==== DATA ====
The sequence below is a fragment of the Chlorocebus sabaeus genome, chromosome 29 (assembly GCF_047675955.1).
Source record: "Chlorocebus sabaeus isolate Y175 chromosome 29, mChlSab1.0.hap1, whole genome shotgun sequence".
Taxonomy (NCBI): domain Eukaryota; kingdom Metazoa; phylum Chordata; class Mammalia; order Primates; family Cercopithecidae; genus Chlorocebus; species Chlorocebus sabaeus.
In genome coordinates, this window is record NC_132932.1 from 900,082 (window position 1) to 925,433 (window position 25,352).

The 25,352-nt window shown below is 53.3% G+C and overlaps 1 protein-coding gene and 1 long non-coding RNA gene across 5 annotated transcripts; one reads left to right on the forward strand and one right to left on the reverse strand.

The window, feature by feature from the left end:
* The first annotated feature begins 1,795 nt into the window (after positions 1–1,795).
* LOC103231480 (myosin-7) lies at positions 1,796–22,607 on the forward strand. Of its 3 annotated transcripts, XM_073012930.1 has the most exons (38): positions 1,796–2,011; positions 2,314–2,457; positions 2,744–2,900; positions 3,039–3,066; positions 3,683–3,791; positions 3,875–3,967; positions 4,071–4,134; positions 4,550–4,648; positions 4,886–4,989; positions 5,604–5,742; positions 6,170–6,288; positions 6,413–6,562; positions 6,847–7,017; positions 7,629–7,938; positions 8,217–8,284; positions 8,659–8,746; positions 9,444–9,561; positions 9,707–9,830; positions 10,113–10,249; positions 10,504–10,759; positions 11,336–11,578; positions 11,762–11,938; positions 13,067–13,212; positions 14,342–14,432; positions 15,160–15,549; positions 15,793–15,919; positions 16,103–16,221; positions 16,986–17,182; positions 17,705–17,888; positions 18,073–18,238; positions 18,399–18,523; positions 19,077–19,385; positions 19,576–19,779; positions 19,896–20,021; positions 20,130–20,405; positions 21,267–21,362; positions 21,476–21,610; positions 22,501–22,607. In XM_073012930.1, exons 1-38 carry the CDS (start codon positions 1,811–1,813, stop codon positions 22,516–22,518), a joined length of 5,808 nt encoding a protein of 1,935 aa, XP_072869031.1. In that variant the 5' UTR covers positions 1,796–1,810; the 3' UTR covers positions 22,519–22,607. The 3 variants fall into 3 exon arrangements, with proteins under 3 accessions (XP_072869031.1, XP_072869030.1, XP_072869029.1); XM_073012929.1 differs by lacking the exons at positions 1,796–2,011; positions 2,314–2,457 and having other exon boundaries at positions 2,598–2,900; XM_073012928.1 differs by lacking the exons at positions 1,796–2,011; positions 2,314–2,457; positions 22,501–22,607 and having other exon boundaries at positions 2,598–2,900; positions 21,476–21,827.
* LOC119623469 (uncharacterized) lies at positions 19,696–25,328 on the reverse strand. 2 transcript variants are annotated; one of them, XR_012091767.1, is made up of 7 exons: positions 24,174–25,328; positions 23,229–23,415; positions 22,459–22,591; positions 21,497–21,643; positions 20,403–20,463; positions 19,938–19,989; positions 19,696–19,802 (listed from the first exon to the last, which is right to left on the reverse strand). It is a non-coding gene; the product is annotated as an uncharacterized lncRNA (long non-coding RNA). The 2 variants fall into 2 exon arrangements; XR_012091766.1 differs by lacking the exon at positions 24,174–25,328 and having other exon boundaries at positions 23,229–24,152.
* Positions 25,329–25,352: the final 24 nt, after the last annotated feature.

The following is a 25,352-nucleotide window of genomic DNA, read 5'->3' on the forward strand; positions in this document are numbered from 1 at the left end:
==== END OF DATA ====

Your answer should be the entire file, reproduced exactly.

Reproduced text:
The sequence below is a fragment of the Chlorocebus sabaeus genome, chromosome 29 (assembly GCF_047675955.1).
Source record: "Chlorocebus sabaeus isolate Y175 chromosome 29, mChlSab1.0.hap1, whole genome shotgun sequence".
Taxonomy (NCBI): domain Eukaryota; kingdom Metazoa; phylum Chordata; class Mammalia; order Primates; family Cercopithecidae; genus Chlorocebus; species Chlorocebus sabaeus.
In genome coordinates, this window is record NC_132932.1 from 900,082 (window position 1) to 925,433 (window position 25,352).

The 25,352-nt window shown below is 53.3% G+C and overlaps 1 protein-coding gene and 1 long non-coding RNA gene across 5 annotated transcripts; one reads left to right on the forward strand and one right to left on the reverse strand.

The window, feature by feature from the left end:
* The first annotated feature begins 1,795 nt into the window (after positions 1–1,795).
* LOC103231480 (myosin-7) lies at positions 1,796–22,607 on the forward strand. Of its 3 annotated transcripts, XM_073012930.1 has the most exons (38): positions 1,796–2,011; positions 2,314–2,457; positions 2,744–2,900; positions 3,039–3,066; positions 3,683–3,791; positions 3,875–3,967; positions 4,071–4,134; positions 4,550–4,648; positions 4,886–4,989; positions 5,604–5,742; positions 6,170–6,288; positions 6,413–6,562; positions 6,847–7,017; positions 7,629–7,938; positions 8,217–8,284; positions 8,659–8,746; positions 9,444–9,561; positions 9,707–9,830; positions 10,113–10,249; positions 10,504–10,759; positions 11,336–11,578; positions 11,762–11,938; positions 13,067–13,212; positions 14,342–14,432; positions 15,160–15,549; positions 15,793–15,919; positions 16,103–16,221; positions 16,986–17,182; positions 17,705–17,888; positions 18,073–18,238; positions 18,399–18,523; positions 19,077–19,385; positions 19,576–19,779; positions 19,896–20,021; positions 20,130–20,405; positions 21,267–21,362; positions 21,476–21,610; positions 22,501–22,607. In XM_073012930.1, exons 1-38 carry the CDS (start codon positions 1,811–1,813, stop codon positions 22,516–22,518), a joined length of 5,808 nt encoding a protein of 1,935 aa, XP_072869031.1. In that variant the 5' UTR covers positions 1,796–1,810; the 3' UTR covers positions 22,519–22,607. The 3 variants fall into 3 exon arrangements, with proteins under 3 accessions (XP_072869031.1, XP_072869030.1, XP_072869029.1); XM_073012929.1 differs by lacking the exons at positions 1,796–2,011; positions 2,314–2,457 and having other exon boundaries at positions 2,598–2,900; XM_073012928.1 differs by lacking the exons at positions 1,796–2,011; positions 2,314–2,457; positions 22,501–22,607 and having other exon boundaries at positions 2,598–2,900; positions 21,476–21,827.
* LOC119623469 (uncharacterized) lies at positions 19,696–25,328 on the reverse strand. 2 transcript variants are annotated; one of them, XR_012091767.1, is made up of 7 exons: positions 24,174–25,328; positions 23,229–23,415; positions 22,459–22,591; positions 21,497–21,643; positions 20,403–20,463; positions 19,938–19,989; positions 19,696–19,802 (listed from the first exon to the last, which is right to left on the reverse strand). It is a non-coding gene; the product is annotated as an uncharacterized lncRNA (long non-coding RNA). The 2 variants fall into 2 exon arrangements; XR_012091766.1 differs by lacking the exon at positions 24,174–25,328 and having other exon boundaries at positions 23,229–24,152.
* Positions 25,329–25,352: the final 24 nt, after the last annotated feature.

The following is a 25,352-nucleotide window of genomic DNA, read 5'->3' on the forward strand; positions in this document are numbered from 1 at the left end: